Zimbabwe: Environment Agency Targets Smoking Bangers in Carbon Emissions Crackdown

The Environmental Management Agency (EMA) has embarked on a massive clampdown on owners of vehicles producing hazardous exhaust emissions above regulated levels.

Since the start of the operation in the Mashonaland West province Thursday last week, 1,319 vehicles have been inspected for vehicular emissions and the compliance level was 96, 4%.

By the time of publishing, a total of 47 tickets and five environmental protection orders had been issued to motorists, who own or were operating vehicles in such a manner as to cause air pollution.

Speaking during a media tour Monday, EMA Mashonaland West provincial manager, Rambwai Mapako said his organisation has been testing vehicle exhaust emissions along strategic points along highways since February 2, 2023, which marked World Wetlands Day.

The exercise runs until next week covering the entire province.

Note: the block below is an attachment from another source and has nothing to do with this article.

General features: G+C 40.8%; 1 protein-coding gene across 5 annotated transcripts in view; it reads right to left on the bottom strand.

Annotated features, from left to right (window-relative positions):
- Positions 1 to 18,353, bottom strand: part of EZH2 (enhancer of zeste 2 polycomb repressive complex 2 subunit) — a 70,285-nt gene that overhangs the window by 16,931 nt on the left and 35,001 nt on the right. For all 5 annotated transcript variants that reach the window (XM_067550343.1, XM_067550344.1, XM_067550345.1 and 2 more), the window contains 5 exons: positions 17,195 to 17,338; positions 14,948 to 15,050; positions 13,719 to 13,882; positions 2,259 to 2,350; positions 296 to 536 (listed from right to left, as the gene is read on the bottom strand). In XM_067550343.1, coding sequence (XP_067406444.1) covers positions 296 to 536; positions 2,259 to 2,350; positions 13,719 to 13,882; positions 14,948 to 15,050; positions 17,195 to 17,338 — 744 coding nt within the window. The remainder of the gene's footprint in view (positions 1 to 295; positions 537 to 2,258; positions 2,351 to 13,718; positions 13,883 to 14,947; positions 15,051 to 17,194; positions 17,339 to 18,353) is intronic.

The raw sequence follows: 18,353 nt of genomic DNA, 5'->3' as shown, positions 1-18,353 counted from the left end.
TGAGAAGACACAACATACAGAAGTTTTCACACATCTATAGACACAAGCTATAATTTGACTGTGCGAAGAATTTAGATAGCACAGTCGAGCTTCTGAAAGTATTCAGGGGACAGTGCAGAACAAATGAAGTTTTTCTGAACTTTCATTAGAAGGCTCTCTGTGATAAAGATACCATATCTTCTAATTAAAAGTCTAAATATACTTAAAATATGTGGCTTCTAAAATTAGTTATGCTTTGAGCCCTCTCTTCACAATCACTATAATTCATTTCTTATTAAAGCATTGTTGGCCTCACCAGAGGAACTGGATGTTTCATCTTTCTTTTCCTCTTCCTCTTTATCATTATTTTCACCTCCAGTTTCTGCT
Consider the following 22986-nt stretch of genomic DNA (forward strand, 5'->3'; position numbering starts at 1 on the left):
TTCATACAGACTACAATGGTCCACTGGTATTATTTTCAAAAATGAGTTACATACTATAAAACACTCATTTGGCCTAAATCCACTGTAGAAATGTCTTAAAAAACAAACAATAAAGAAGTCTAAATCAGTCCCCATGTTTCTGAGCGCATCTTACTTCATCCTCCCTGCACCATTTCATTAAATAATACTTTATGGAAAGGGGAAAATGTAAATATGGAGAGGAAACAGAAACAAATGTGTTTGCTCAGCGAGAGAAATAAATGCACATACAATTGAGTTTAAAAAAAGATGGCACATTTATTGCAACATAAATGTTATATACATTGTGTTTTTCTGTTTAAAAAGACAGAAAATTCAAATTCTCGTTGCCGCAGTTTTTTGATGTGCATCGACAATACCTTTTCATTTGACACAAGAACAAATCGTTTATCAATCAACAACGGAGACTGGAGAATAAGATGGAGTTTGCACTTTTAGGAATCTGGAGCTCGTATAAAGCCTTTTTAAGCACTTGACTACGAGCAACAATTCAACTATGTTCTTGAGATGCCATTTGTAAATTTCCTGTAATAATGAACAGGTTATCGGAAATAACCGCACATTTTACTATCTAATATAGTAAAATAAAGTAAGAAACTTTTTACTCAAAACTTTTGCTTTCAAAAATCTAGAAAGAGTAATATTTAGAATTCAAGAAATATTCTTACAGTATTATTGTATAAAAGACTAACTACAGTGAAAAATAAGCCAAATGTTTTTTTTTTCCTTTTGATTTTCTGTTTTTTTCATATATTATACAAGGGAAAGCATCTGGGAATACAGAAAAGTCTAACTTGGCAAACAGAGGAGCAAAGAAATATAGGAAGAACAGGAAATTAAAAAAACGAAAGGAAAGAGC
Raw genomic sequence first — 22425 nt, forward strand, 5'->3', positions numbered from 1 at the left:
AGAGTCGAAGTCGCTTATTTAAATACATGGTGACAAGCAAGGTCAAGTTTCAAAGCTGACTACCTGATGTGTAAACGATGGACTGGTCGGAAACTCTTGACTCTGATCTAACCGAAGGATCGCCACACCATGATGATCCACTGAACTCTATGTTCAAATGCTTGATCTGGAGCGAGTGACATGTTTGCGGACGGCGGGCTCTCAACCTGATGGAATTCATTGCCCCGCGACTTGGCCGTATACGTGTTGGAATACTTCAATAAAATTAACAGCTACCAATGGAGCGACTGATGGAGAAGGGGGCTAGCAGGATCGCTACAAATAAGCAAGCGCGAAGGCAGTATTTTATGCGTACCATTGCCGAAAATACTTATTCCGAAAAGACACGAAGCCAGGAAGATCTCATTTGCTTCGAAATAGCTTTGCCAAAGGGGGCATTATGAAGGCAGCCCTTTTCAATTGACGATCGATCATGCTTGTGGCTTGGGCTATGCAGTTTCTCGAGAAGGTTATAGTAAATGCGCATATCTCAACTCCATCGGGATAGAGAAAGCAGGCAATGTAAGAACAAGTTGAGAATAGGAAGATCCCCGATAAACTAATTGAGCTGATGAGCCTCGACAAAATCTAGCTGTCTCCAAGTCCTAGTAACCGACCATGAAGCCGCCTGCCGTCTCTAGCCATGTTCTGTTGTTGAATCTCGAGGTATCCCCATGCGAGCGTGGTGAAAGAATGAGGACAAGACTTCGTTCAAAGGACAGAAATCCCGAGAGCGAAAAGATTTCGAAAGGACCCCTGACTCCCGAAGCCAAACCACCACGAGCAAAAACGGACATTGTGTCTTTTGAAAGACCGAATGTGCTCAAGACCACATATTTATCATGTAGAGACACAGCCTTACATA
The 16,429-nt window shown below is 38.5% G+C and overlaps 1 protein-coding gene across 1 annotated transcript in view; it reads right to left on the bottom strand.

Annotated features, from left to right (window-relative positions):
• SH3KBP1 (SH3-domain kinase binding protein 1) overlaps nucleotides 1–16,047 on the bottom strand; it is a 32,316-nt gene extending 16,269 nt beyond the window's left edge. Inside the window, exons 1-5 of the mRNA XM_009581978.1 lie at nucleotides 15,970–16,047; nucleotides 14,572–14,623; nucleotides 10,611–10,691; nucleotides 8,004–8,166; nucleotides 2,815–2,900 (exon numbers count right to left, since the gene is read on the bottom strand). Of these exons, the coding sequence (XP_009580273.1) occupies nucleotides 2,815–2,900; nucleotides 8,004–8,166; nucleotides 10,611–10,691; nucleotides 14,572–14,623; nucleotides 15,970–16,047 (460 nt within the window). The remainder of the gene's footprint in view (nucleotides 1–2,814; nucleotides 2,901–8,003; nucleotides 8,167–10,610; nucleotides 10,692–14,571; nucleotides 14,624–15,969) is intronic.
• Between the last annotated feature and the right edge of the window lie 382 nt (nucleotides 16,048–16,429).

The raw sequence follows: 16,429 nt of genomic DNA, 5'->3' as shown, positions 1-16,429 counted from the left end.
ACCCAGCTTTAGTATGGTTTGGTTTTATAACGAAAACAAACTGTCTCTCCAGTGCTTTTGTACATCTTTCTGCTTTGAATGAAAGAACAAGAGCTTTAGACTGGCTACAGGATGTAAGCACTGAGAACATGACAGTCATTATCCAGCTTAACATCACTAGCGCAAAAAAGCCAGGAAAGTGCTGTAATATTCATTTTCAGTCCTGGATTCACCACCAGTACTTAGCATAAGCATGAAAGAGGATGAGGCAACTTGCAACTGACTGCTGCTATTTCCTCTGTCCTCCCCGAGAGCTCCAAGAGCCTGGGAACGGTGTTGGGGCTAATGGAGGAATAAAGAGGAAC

“The purpose of the exhaust emissions test is to check for compliance with the exhaust emissions regulation stipulated in Statutory Instrument 72 of 2009 (Atmospheric Control Regulations) as read with the Environmental Management Act Cap 20:27.

“Vehicle emissions are known worldwide to be the cause of about 22% of atmospheric pollution, which prematurely kills about seven million people annually across the globe due to respiratory and cardiovascular diseases,” Mapako told journalists.

He highlighted major pollutants of concern included carbon dioxide, carbon monoxide and methane.

“These are known to be greatest contributors of global warming challenge.

“As an agency and as Mashonaland West in particular, we need to ensure we play our part in the pollution abatement and making a contribution towards attainments of a clean, safe and a healthy environment in line with the national development agenda for a clean society and green or sustainable development.

“As EMA we passionately appeal to vehicle owner or operators to continuously ensure that their vehicles are serviced regularly and desist from refuelling at illegal fuel dealers as the fuel quality may have been tempered with,” added the EMA provincial head.

Mapako reiterated air pollution was one major threat to a sustainable environment, and EMA “should be seen playing ball.”

“The importance of the environment is derived from the sustainable agenda of the country. You can never talk of a growing economy without addressing issues of environmental sustainability.

“In order to promote that culture of sustainability, the media plays a very important role,” said Mapako.